After attending a AWS summit where we saw the first AWS DeepRacer race, we decided we wanted one at CBM!
So the next day or almost, on March 22nd, we ordered a DeepRacer on Amazon. So exciting! We wanted to organize a race during our annual seminar planned in May.
We were told the very first model would be delivered in April 2019, then delivery was delayed to July. Then no more date. OMG!
So we took matters in our own hands and asked our AWS sales representative to find us a car ready for our end-of-year party, because the seminar was obviously not an option anymore.
We had to be patient, because our sales representative had to activate her internal AWS network in order to find a car, and finally the “Holy Grail” arrived …. Drum roll: early December and our party was to takes place on December 19th.
We established a few rules and guidelines to follow:
- Train in the DeepRacer simulation environment
- Build teams with 3 people including 2 OPS/DEV max per team and one non-technical guy/girl (PO, Designer, Sales…)
- We added a “PimpMyCar” challenge in which each team had to customize the car and then remove it for the next team.
- Each team would have 6 minutes to perform a full round.
And then, the teams started to pour in : we had about 30 people interested among the 70 of IT to take part of this race. We had super catchy names like “Fast & Furious” (yes the name is not patented, right?…) and also more frenchy names like “VroomVroomRacing”. In the end, we had officially 6 teams entered to compete at the CBM Race, a great challenge in sight!
Let the game begins!
A few of the teams had the chance to test on a real track and to win a magnificent price! (Well ok not so beautiful, hey, but it’s still pretty cool to have the honor of finishing first and to show a better time than the the first price at AWS DeepRacer France (12.02), so not bad at all!)
In November, two teams had the chance to race on real physical track during an Axel Springer Group convention.
It was finally time for the big CBM challenge planned on December 19! Only the best 3 teams remained! Yes, projects, vacations and the end of the year had decimated the other teams who did not have sufficient time to work on their model: they declared forfeit.
On December 12th, we rehearsed on the track before D-day to set it up! I can assure you that it is not easy-peasy to set that thing up! You have to like doing puzzles and crafts activities (obviously I don’t, to be honest it was really a good moment to build something like that).
We tested one or two models before dismantling the track.
On the December 19th, the track was reassembled on the final site. The test on the models did not go as well as previously; the room was not brightly lit enough. The competition looked complicated.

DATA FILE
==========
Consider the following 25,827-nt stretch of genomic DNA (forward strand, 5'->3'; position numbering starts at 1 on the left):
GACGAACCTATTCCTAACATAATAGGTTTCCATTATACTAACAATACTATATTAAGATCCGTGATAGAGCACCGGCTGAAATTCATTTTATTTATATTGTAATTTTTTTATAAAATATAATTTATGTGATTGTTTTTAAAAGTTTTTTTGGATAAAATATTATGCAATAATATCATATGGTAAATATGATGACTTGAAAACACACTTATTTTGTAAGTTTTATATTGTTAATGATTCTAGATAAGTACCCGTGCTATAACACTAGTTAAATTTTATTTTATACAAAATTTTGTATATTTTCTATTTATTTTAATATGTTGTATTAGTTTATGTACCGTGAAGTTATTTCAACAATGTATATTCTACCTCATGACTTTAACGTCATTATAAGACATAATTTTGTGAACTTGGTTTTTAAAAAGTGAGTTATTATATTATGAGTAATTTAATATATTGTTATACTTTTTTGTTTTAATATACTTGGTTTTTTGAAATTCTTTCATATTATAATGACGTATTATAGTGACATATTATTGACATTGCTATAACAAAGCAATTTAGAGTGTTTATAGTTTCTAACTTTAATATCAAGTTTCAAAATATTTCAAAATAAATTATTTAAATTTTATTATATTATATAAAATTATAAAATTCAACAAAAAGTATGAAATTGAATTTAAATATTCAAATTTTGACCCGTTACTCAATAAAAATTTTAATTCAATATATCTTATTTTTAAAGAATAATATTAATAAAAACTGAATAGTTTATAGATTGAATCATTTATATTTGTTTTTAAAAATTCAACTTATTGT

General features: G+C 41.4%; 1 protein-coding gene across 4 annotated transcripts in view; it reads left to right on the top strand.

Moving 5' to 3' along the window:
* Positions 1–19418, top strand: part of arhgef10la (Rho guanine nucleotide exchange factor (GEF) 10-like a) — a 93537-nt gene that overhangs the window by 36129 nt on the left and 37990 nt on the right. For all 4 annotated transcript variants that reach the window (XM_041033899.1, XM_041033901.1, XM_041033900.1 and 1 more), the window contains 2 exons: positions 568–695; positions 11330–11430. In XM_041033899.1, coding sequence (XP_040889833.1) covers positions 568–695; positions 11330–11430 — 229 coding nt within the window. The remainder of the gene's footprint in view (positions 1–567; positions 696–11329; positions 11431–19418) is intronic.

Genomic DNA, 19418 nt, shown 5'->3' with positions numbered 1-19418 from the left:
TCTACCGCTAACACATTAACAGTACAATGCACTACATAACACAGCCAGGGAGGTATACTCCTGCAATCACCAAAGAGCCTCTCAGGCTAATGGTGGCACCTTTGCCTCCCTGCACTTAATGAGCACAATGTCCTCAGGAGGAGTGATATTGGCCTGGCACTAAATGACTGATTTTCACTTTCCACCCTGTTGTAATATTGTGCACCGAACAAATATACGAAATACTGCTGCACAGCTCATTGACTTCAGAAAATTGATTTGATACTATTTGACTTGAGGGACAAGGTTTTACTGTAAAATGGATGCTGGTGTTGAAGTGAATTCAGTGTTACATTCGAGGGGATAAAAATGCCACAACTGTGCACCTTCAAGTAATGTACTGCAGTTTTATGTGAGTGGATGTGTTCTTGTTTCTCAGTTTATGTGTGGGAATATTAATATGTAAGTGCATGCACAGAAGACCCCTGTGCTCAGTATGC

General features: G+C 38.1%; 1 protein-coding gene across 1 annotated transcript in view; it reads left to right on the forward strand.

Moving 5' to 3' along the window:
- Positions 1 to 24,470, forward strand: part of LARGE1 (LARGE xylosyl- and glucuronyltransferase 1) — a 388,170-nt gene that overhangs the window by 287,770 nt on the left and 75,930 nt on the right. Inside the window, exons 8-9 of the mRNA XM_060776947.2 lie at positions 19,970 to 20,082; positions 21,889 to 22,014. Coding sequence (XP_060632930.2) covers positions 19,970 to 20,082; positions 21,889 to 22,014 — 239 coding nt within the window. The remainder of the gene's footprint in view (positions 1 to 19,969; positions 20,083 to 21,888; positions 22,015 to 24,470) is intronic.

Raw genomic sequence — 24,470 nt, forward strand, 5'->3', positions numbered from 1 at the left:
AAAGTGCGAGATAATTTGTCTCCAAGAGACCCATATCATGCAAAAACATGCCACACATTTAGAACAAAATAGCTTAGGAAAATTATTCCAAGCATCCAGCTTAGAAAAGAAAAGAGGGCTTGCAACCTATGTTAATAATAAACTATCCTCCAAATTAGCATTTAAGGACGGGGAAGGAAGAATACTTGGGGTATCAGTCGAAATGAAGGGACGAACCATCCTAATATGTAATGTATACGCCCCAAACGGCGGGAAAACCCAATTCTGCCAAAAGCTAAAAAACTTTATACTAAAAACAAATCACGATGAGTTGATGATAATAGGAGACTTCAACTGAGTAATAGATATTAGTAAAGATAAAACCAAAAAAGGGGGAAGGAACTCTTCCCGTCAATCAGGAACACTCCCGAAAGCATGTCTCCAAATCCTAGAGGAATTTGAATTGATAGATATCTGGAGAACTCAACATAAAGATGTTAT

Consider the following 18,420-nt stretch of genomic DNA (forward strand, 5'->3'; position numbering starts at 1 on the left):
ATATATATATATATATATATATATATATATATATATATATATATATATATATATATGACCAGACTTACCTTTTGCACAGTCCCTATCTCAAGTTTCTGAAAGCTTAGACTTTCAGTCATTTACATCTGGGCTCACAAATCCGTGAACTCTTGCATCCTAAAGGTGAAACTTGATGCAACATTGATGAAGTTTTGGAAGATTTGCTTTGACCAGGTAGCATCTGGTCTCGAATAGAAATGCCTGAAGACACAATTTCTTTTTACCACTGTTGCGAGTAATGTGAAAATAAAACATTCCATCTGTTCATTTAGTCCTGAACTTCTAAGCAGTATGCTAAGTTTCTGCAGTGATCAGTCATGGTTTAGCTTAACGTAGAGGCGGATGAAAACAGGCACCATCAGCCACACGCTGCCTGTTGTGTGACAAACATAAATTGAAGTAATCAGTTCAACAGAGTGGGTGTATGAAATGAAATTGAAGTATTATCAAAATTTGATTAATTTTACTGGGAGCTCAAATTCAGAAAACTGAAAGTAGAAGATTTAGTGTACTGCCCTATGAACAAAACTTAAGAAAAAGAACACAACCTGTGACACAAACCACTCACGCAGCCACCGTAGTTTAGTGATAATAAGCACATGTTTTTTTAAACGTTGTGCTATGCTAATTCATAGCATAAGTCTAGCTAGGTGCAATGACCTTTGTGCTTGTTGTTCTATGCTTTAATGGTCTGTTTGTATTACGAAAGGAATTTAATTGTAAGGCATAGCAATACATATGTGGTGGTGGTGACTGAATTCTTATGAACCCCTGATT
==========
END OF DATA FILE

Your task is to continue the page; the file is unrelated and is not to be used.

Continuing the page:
Two salespeople entertained and presented the show, all CBM discovered this small autonomous car that learns from its mistakes. There were the captivated people, IT connoisseurs and those who were more interested in the piña colada.
We started the race with the “VroomVroomRacing” team (Benjamin Houx, Rudy Sarrazin and Carlos Goncalves), all CBM staring at the car… which didn’t move for nearly two long, very long minutes, the brightness being not as good as it used to have. The first team that had never tested their model on a real circuit took a long time to complete a full lap, but they succeeded in doing so.
Next, the “TrainedForSpeed” team (Anthony Foulfoin, Nicolas Poulain and Christophe Colin), which had already tested its model on a real track did not get any better. Finally, the last team iRobotRacer(presented as the favorite with Fadwa Messaoudi, Florence Chabanois and Gabriel Plassard) which had already won an AWS award and which had preloaded 3 models and was hyper trained, did not even succeed to run a full lap!
Conclusion: Anything could happen! Nothing is won in advance.
So, the big winners are the “VroomVroomRacing” team members!
Here are a few words from our great winners:
“We wanted to base our model on how a real world driver would make decisions: he/she tries to compute the optimal car heading by calculating the average of next currently visible waypoints. Limiting it to waypoints visible by the camera reduces the risk of the car trying to cut through a turn.
The race itself was very different from our online practice as there are a lot of potential distractions for the car and we had to adjust its speed in real time. At first it had trouble finishing a single lap without going off limits, but once it started figuring out turns and walls we were able to get a very clean lap! It was very fun to put our algorithm to the test, especially since it went pretty well!”